Length: 65 Pages
Analyst at Large,
Simon is an independent consultant who contributes regularly to Heavy Reading and other Heavy Reading projects...MORE
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Length: 65 Pages
As the mobile industry prepares for the introduction of 5G services, we have seen significant investment in components to implement 5G/LTE macro and small base stations, centralized and cloud radio access networks (C-RANs), remote radio heads (RRH), customer premises equipment (CPE) and handset modems, and Internet of Things (IoT) systems. The latest components support 3GPP Release 13/14 LTE-Advanced Pro with throughput up to 2 Gbit/s and 5G New Radio (NR) with throughput up to 5 Gbit/s. For IoT/machine-to-machine (M2M) applications, narrowband IoT (NB-IoT) and Cat-M modems provide cost-effective connectivity and for smart cities and local hotspots, LTE over unlicensed spectrum and 60 GHz links offer attractive alternatives.
The success of carriers in delivering high-quality mobile data services using LTE is opening up new opportunities for enhanced mobile broadband (eMBB), fixed wireless access (FWA), industrial wireless, vehicle communications and IoT connectivity. Solutions for LTE-Advanced Pro implement many new technologies to enable these applications and developments for 5G to take this further with more flexible waveforms, low-latency operation, network slicing, massive multiple input/multiple output (M-MIMO) and beamforming. The shift to 5G is opening up significant network capacity, with new spectrum becoming available for 5G in both sub-6 GHz and millimeterwave (mmWave) bands.
Network virtualization is already having a significant impact on mobile infrastructure. The LTE packet core is increasingly being implemented using virtual functions, and the RAN is moving from a distributed architecture to a virtualized architecture with RRHs and virtual baseband units. The 5G packet core is defined as a virtualized architecture, and this approach is enabling flexible deployment scenarios as carriers migrate from LTE to 5G. This virtualized approach for both LTE and 5G requires: software-defined radio (SDR); low-latency, Ethernet-based, fronthaul connections to RRHs; and flexible baseband processing with hardware acceleration. The latest base station devices support these requirements with multiple options for RRHs, small-cell base stations and macrocells. In addition to these merchant silicon devices, other options include IP for FPGAs and ASICs.
Most LTE-enabled phones use integrated application processor and LTE modem devices. Apple continues to use discrete LTE modems from Intel and Qualcomm. For other applications, including FWA, discrete LTE modems are required for CPE systems. Many of these systems only need to support LTE or 5G. There are at least 10 vendors supplying these discrete LTE or 5G modems, offering throughputs from 150 Mbit/s to 5 Gbit/s.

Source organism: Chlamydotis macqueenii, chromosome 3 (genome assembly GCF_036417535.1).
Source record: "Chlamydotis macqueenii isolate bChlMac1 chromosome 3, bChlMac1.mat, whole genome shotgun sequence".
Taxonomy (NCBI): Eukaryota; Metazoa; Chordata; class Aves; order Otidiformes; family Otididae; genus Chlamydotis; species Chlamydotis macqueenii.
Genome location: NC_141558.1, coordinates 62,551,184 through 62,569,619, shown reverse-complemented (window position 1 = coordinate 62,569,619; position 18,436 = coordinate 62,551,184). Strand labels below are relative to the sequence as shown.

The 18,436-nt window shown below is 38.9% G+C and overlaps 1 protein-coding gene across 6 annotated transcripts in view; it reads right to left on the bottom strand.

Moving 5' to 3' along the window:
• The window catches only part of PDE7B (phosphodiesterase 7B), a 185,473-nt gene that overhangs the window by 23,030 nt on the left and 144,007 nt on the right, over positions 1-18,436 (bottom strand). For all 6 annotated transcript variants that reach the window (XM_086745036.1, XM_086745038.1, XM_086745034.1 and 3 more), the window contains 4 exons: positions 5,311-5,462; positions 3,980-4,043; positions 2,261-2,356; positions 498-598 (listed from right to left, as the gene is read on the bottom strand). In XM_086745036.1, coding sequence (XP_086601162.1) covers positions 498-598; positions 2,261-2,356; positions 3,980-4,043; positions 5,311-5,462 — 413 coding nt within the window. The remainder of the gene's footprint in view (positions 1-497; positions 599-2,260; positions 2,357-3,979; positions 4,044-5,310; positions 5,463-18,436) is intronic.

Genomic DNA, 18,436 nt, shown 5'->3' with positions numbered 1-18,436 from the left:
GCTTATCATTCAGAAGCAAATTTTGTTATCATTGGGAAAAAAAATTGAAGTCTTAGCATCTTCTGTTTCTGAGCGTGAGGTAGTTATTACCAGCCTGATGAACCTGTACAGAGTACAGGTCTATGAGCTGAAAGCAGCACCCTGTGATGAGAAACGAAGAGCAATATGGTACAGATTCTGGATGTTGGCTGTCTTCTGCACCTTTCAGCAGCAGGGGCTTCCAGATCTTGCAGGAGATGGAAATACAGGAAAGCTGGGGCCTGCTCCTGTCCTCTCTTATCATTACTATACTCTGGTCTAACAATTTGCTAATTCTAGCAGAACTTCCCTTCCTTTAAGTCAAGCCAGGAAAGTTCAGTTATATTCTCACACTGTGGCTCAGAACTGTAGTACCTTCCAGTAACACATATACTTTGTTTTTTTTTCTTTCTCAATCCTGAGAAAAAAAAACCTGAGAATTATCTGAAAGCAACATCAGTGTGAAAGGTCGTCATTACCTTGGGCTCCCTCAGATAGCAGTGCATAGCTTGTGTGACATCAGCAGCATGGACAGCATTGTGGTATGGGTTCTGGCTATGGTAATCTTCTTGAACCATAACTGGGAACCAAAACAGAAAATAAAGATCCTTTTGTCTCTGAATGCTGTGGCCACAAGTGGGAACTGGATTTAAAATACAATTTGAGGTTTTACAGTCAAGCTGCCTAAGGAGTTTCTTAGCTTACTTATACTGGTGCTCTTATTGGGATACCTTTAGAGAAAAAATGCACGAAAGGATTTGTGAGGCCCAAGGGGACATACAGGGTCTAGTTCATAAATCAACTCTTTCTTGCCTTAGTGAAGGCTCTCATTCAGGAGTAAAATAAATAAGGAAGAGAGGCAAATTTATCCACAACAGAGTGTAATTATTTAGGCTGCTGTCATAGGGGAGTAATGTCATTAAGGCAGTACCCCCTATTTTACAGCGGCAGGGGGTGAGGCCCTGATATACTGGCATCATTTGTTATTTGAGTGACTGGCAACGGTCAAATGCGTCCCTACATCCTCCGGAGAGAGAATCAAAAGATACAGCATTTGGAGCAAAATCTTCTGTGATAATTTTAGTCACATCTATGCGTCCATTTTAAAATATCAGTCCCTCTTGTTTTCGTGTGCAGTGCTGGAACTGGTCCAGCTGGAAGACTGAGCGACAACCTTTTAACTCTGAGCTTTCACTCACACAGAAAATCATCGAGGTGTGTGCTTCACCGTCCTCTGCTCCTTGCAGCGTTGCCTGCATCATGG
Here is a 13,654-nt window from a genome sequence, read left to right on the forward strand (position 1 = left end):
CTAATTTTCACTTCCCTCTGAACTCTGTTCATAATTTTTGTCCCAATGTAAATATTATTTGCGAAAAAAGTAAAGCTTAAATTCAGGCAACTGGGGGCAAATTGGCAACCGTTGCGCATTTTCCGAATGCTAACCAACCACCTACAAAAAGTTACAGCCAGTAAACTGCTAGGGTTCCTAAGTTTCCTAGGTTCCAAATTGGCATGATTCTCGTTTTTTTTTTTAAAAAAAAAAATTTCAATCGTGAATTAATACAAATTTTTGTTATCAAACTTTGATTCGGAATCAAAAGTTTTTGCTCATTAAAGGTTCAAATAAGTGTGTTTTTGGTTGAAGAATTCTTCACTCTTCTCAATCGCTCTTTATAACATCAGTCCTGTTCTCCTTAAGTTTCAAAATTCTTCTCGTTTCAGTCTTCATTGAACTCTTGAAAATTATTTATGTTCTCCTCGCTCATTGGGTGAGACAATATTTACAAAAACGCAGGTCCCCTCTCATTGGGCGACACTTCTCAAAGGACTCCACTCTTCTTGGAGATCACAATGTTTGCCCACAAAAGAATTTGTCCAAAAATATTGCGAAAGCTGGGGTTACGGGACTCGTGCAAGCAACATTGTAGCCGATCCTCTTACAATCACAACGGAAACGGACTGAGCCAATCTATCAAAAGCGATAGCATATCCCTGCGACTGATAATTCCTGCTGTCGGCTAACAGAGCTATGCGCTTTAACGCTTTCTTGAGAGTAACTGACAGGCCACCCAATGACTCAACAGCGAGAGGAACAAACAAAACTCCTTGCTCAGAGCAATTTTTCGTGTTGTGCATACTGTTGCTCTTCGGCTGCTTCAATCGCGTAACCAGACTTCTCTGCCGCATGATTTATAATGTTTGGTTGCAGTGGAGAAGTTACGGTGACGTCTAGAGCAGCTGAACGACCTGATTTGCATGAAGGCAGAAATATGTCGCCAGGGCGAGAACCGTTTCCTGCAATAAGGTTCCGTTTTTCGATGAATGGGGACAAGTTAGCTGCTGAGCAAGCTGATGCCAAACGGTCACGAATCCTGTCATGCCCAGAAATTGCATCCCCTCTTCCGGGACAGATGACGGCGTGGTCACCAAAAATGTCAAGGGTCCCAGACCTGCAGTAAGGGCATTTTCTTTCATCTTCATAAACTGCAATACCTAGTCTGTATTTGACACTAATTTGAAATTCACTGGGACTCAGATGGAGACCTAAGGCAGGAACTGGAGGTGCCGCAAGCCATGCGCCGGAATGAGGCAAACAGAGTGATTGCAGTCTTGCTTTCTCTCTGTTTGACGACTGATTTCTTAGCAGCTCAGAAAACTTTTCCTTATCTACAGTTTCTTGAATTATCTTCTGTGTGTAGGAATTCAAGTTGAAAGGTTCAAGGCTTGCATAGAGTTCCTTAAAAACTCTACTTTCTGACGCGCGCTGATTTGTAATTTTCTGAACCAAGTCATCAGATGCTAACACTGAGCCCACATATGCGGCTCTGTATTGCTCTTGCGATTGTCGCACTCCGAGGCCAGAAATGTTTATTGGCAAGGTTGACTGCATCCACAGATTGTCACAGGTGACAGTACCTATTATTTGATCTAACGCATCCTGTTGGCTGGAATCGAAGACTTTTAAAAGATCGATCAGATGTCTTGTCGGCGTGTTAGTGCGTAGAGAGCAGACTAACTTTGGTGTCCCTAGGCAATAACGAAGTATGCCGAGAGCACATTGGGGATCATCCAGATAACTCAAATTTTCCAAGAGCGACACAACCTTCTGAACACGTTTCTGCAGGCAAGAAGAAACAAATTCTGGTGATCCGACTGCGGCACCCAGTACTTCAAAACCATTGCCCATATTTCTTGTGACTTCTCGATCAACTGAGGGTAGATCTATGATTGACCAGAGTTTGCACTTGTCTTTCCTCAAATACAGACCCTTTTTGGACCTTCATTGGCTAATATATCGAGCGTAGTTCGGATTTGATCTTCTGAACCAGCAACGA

The introduction of NB-IoT and LTE Cat-M solutions is enabling ubiquitous and low-cost connectivity for IoT/M2M applications. NB-IoT can be implemented using very little spectrum or – where guard bands are used – no spectrum, helping carriers to offer very attractive services for IoT systems. The NB-IoT ecosystem is expanding rapidly, with many companies offering NB-IoT solutions.
The wireless communications market is very competitive, with multiple vendors developing baseband and radio frequency (RF) devices for base stations, CPE and IoT systems. The rapid pace of development for LTE fueled significant vendor consolidation, with market leaders acquiring smaller companies and several key players exiting the market. During the past few years, the market has been relatively stable; however, we are now seeing significant investments in 5G and new companies entering the market for NB-IoT and LTE Cat-M.
5G/LTE Base Station, RRH, CPE & IoT Components: A Competitive Analysis identifies and analyzes the full spectrum of vendors developing 5G, LTE and related components for base stations and user devices, including IoT/M2M. It includes not only granular information on the components themselves – of interest to system developers and service providers – but also insights into how the overall market and ecosystem is developing – of interest to a wide audience, including investors.
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3GPP has defined several 5G deployment scenarios that cover various combinations of 5G and LTE RAN. The excerpt below shows the main options. 3GPP has focused first on options 2 and 3, and is now moving on to options 4 and 7. The use of virtual functions will allow operators to migrate from using NSA 5G NR to SA 5G NR, and from LTE EPC to 5G next-generation core (NGC).
5G/LTE Base Station, RRH, CPE & IoT Components: A Competitive Analysis is published in PDF format.